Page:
Public health leaders in Cornwall are urging parents to think carefully about whether they need to send their children in to school.

Figures from the Department for Education show that almost four times the number of children are currently in school compared to the first lockdown in March last year.

The DfE survey showed that a total of 8,457 pupils attended schools in Cornwall on Monday (January 11) – equivalent to around 13.4 per cent of pupils from surveyed schools. In comparison the average total attendance in April was 1,200, or about 1.6 per cent.

Sally Hawken, cabinet member for children and public health, said: “I am extremely proud of our schools and how they have responded to the pandemic, juggling home learning and their in-school provision.

“The whole purpose of a lockdown is to slow down community spread of the virus, which is difficult to do when you have large numbers of children still attending schools.

“If your circumstances allow it, I ask that anyone deemed a critical worker negotiate what works for you with the school, so that your children aren't in every day.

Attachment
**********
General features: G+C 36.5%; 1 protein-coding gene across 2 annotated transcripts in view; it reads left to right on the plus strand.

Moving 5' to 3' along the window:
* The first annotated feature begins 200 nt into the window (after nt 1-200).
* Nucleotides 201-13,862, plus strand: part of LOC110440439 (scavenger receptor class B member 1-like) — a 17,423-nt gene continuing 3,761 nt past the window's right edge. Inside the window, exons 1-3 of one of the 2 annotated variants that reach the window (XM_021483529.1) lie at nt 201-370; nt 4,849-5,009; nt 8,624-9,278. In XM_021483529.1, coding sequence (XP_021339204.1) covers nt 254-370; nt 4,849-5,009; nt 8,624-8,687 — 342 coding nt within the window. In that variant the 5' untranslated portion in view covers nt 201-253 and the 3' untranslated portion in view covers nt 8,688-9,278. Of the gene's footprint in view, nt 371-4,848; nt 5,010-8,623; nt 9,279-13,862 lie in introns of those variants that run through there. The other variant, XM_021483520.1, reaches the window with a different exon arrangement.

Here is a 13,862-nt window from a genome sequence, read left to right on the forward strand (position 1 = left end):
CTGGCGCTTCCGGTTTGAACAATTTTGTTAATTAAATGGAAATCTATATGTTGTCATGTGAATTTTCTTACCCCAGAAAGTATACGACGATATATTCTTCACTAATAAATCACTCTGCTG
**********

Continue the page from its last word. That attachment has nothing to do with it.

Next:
“And if your children have difficulties learning from home, talk to your school so they can help resolve those issues.”


Guidance issued at the start of this national lockdown increased the number of people who qualified as ‘critical workers’, which has meant a growth in demand for places.

Councillor Hawken added: “Having children in school is good from a safeguarding point of view but given how much pressure they’re already under we can’t ask too much of them.

“I know home learning is not easy and I sympathise with every parent, but we are also working with schools to be realistic in their expectations of the level and kind of work.

“The number of confirmed cases of Covid is increasing in Cornwall and we all need to work together to slow that spread.”